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PHOTO CAPTION: At around $42K, the BMW i3 is priced at 60% the cost of a Tesla Model S.

How Much Range Does Your Electric Car Really Need?

Oak Ridge National Lab research finds that for the price difference, most consumers will be better off with an electric car with 100 miles range than 200+.

Published: 28-Nov-2014

Car buyers consider many factors before making a purchase -- including comfort, style and efficiency. If they were honest and realistic about how much they drive, a majority of consumers inclined to purchase electric vehicles would choose battery-powered cars that can travel fewer than 100 miles on a full charge, new research finds. And according to the same study, that statistic isn't likely to change unless battery costs drop dramatically, despite the drastic change that represents from gas-powered vehicles.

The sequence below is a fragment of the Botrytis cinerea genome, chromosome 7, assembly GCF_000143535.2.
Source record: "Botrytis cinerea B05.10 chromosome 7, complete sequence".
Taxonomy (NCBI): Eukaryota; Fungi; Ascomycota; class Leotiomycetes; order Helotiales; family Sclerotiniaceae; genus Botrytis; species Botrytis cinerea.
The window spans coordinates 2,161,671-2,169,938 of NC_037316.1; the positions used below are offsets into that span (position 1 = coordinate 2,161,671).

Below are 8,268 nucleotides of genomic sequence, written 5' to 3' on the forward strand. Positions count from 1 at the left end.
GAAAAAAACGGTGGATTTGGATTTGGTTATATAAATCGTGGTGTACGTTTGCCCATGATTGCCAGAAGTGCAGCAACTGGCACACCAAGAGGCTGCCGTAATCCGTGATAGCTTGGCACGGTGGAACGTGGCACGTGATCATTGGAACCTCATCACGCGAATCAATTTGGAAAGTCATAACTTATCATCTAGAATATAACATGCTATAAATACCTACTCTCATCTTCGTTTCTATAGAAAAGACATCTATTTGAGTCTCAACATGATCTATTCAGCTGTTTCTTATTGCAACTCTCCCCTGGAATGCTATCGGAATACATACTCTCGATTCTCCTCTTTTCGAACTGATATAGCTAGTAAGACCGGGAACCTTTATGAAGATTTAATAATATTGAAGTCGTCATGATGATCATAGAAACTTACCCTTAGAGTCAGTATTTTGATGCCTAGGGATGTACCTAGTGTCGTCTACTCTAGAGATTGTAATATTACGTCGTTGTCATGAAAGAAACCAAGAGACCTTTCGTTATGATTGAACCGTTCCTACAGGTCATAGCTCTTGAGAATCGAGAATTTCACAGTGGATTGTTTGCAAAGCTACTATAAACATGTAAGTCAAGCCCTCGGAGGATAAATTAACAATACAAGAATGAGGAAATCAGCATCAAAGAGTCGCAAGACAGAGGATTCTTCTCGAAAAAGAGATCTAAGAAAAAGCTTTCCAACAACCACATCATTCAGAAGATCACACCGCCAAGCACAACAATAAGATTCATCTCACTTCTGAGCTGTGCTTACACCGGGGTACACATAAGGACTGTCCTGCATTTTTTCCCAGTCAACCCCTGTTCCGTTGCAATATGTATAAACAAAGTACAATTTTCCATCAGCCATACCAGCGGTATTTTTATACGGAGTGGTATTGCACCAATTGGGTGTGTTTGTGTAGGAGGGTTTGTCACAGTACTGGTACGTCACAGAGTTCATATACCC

Tesla's Model S has a range of up to about 300 miles on a fully charged battery, and a luxury car price to boot, but most electric-car models can travel no more than about 100 miles on a full charge. The new research finds that most customers will find the 100-miles or less category adequate to meet their daily driving needs, given battery costs now and in the likely near future. This is based on data that shows how far people actually drive each day.

Customers may prefer cars that are capable of driving hundreds of miles without stopping, but they may only rarely need that extra range. It may be more cost-effective to use one car for daily commutes and rent another vehicle for long trips.

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